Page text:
I had a recurrent pilot go through a two-day training and we spent a lot of time on systems. My systems background is grounded on “it really happened to me” approach or I really had to handle that problem when I was flying for a living. My pilot (I never call them ‘students’) told me why did I not learn this in system trainings I took on the aircraft initial training?
Systems training from an A & P who works on the ground is not the same as an A & P who flies twin aircraft or any aircraft. In the air you live by a separate set of rules and procedures. In the air, it is what is going on and do I put it on the ground now, or do I work the problem. Also, the problem can be immediate, or it is not as bad as it seems.
When you fly jets there are usually three or four memorization items you have ingrained in your head for a problem. Then your work the “book”. In a single-pilot environment, you do not necessarily have time for the “book.” You have to know what is going on and how to handle it. Timing is everything. Did I say rush the problem? No, but you have to have the ability to work the problem.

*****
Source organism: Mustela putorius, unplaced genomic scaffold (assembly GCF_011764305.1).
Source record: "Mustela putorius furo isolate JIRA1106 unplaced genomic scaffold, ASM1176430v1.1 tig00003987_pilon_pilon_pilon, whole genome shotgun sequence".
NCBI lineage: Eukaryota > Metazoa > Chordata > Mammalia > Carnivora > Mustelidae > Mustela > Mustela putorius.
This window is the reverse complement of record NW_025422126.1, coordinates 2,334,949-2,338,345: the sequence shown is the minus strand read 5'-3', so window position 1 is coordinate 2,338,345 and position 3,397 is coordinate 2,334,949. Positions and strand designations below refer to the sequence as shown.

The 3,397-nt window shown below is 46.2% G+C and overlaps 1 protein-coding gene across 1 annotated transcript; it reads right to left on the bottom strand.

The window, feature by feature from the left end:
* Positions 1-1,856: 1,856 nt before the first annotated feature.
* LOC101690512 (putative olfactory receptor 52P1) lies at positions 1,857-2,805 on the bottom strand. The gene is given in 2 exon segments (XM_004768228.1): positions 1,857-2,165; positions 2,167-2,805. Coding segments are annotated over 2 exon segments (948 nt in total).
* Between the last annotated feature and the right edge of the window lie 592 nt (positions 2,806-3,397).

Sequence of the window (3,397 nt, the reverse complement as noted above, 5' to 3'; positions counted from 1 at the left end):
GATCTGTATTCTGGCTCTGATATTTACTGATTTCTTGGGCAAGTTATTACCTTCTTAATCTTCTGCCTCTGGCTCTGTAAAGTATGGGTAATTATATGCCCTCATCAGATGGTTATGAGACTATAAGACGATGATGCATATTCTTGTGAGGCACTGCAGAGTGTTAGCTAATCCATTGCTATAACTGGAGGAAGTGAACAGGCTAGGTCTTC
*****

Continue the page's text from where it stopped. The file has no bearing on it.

Then environment that we teach in is one of question, analyzation and answer. We get a lot of “I don’t know”, but when we are through with a topic, we always ask “does this make sense?”. We also ask, “do you understand the procedure?”.
In the air problems or situations come down to three things, everything is cool, we have a workable problem in the air, or finally, we need to put it on the ground now.